“You accumulate new audiences and that is the reality of a gallery today,” he said. “It’s not like you just sit waiting for people to show up.”
Every year since he established his own gallery in 2005, Anthony Spinello has applied to be part of Art Basel Miami Beach.
This year, he finally made it. The gallery will present New Landscapes, an exhibition from Miami artists Agustina Woodgate, in the fair’s Art Positions sector.
“It’s really exciting; it’s a bit surreal,” said Spinello, who just turned 30. “I understand with these things it takes time and respect and you have to really work to be able to be featured in such a prestigious show.”
He moved to Miami from Brooklyn in 2003 because, he said, “I needed a little light in my life.” After first working for another gallery, he opened his own out of his apartment in 2005. The following years brought several moves, first to a storefront in Wynwood, then to the Design District and finally to the 3,000-square-foot space he occupies now, described on his website as “West of Wynwood.”
“I think it’s Allapattah,” he said of the location just west of Interstate 95.
While he didn’t make the Art Basel fair in recent years, “I’ve done all sorts of crazy s---,” during the week surrounding the fair, Spinello said.
Last year, he said, he found an abandoned preschool center in the Design District and did a site-specific three-show project there. Other years, he put on a miniature version of Art Basel that he called “Littlest Sister,” actually an art show that invited artists (not galleries) to exhibit in scaled-down booths.
“The idea originally was when Basel first came to town, all these people were coming to Miami and they weren’t necessarily coming to the galleries,” Spinello said. “The solution was to create an art fair in my gallery.”
He has also participated in satellite fairs including Pulse and Scope, and in other fairs around the country and elsewhere in the world. That’s where Spinello has created most of his collector base, he said, estimating that maybe 10 percent of his business is local.
“Miami has an incredible thriving arts community and is very supportive in that we’re trying to get something going, but the truth is, Miami is till an emerging city, it’s a young city,” he said. “With art comes culture. It’s just about educating.”
After decades working as an executive for media companies and as a wealth management advisor, Williams realized a longtime dream and opened her latest venture, Williams McCall Gallery, earlier this year.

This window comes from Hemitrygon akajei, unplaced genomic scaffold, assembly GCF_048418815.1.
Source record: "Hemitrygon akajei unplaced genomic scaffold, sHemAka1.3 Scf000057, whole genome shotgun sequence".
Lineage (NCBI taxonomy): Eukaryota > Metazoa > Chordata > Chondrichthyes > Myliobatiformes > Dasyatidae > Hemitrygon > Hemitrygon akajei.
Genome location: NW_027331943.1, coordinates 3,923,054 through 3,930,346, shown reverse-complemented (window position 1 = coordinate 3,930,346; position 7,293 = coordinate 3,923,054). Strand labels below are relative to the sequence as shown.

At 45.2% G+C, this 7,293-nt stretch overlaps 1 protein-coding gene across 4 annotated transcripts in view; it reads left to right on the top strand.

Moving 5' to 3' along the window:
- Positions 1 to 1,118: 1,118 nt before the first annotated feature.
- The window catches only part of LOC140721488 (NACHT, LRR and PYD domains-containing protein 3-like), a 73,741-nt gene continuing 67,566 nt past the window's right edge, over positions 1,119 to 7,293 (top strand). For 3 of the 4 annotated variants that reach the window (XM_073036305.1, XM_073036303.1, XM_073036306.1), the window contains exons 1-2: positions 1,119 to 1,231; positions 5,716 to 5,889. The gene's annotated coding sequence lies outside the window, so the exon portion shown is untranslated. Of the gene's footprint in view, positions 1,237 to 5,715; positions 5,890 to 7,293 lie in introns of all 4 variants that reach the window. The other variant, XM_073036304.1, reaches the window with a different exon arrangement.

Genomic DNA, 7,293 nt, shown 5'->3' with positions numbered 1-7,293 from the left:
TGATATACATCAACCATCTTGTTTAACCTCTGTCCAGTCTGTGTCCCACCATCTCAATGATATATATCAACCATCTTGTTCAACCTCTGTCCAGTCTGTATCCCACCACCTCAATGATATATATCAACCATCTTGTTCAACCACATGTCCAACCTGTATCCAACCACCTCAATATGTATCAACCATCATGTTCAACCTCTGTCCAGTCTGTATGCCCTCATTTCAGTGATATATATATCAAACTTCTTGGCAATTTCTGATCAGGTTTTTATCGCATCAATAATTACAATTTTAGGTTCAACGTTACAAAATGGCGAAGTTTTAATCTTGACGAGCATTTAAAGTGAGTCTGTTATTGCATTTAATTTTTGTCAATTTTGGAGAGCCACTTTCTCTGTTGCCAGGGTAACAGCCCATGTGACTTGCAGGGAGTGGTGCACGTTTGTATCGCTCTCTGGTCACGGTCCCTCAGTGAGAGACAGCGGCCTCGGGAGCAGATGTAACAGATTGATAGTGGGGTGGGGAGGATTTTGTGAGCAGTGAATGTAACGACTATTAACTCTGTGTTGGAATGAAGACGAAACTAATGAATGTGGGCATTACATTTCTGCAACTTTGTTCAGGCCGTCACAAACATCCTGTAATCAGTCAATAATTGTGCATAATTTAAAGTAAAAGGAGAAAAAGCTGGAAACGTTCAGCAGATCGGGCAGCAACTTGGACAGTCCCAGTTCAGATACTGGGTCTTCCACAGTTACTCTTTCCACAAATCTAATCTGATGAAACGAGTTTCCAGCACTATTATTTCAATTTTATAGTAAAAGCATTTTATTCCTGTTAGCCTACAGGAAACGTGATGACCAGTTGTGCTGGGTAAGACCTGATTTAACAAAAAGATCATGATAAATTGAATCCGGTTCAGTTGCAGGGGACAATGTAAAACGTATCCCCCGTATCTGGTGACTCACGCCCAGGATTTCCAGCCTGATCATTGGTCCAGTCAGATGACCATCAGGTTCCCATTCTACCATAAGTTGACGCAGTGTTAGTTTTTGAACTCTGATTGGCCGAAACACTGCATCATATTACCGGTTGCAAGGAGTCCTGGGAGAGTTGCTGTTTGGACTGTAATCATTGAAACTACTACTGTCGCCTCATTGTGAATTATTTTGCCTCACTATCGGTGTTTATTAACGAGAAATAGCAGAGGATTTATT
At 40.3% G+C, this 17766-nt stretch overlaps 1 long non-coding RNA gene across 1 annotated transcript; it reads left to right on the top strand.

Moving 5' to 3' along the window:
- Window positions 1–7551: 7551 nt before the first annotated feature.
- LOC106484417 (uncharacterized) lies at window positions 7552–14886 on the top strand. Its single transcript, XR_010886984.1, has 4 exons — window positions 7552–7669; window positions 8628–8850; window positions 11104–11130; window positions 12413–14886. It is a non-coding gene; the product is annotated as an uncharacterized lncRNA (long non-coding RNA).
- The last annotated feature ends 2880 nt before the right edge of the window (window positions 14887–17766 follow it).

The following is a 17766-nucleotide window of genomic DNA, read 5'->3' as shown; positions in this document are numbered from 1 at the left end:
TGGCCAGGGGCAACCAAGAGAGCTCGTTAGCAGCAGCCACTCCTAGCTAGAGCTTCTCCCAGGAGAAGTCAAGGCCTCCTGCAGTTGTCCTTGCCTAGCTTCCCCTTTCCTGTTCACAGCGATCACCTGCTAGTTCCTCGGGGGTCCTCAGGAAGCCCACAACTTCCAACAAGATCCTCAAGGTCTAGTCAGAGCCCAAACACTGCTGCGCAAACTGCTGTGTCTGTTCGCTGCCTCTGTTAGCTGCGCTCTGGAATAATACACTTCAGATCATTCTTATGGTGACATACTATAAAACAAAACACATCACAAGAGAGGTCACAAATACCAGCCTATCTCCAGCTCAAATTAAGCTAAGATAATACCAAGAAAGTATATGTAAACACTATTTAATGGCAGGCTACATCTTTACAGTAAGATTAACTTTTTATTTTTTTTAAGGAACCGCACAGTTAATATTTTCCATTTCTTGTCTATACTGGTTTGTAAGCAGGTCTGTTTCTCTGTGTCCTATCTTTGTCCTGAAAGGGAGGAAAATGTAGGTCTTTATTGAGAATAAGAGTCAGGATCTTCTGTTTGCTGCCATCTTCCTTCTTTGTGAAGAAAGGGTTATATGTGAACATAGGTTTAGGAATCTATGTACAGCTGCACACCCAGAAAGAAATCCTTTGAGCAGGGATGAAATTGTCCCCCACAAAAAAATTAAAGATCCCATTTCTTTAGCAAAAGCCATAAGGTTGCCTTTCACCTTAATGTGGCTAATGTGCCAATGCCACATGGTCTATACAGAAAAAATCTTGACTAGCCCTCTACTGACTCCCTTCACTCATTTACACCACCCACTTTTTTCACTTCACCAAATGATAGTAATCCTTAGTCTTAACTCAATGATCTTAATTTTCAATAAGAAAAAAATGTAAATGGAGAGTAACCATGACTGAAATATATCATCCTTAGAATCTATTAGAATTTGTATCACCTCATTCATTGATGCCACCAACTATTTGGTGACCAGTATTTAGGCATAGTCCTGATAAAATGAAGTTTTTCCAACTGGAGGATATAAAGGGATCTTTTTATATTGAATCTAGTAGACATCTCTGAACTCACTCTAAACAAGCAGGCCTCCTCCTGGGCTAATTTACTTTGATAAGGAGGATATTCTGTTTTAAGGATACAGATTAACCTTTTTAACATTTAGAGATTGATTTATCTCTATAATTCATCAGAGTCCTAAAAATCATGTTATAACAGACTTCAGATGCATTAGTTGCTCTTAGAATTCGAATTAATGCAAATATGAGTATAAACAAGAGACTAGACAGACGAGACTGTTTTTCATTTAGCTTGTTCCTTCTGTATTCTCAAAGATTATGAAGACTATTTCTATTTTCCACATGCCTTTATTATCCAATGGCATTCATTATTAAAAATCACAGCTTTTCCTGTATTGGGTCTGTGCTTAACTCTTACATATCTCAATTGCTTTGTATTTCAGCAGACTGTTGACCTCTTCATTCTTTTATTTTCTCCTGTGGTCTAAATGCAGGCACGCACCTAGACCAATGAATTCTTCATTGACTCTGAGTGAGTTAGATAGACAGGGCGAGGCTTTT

Though she traveled frequently for business, she has owned a home in the South of Fifth neighborhood of Miami Beach for more than 12 years. When a space on Washington Avenue became available to buy, she knew the stars had aligned.
“I just thought an art gallery would make a wonderful addition to the community from a business perspective,” she said. “I witnessed the transformation of this area. It’s been explosive.”
Although Wynwood is the center of the gallery universe for now, Williams said she wanted to break new ground.
“Instead of being one of many, we’re pioneers,” she said. “People are finding us. And I enjoy being part of the community. I see our clients in the park, on the street walking my dog, in the restaurants.”
Since opening, Williams said, business at the 1,000-square-foot gallery has been better than she anticipated. About 40 percent of her clients are local; others come from the Eastern seaboard as well as the West Coast and Brazil.
Events and openings are key to driving business; the next is Friday, a reception for the installation, Post-Millenial Jonah, timed to coincide with Art Basel. The focus of the installation is on the rare North Atlantic right whale, which like the gallery has a connection to Cape Cod.
Several of the gallery’s artists have connections to Provincetown, Mass., where Williams also owns a home and serves on the board of directors of the Provincetown Art Association and Museum.
“We try to be different and our art is not $250,000 and million-dollar pieces,” she said. “We’re really trying to provide an amazing opportunity for art lovers and collectors to collect artists that are creating high-quality art that are at really reasonable prices.”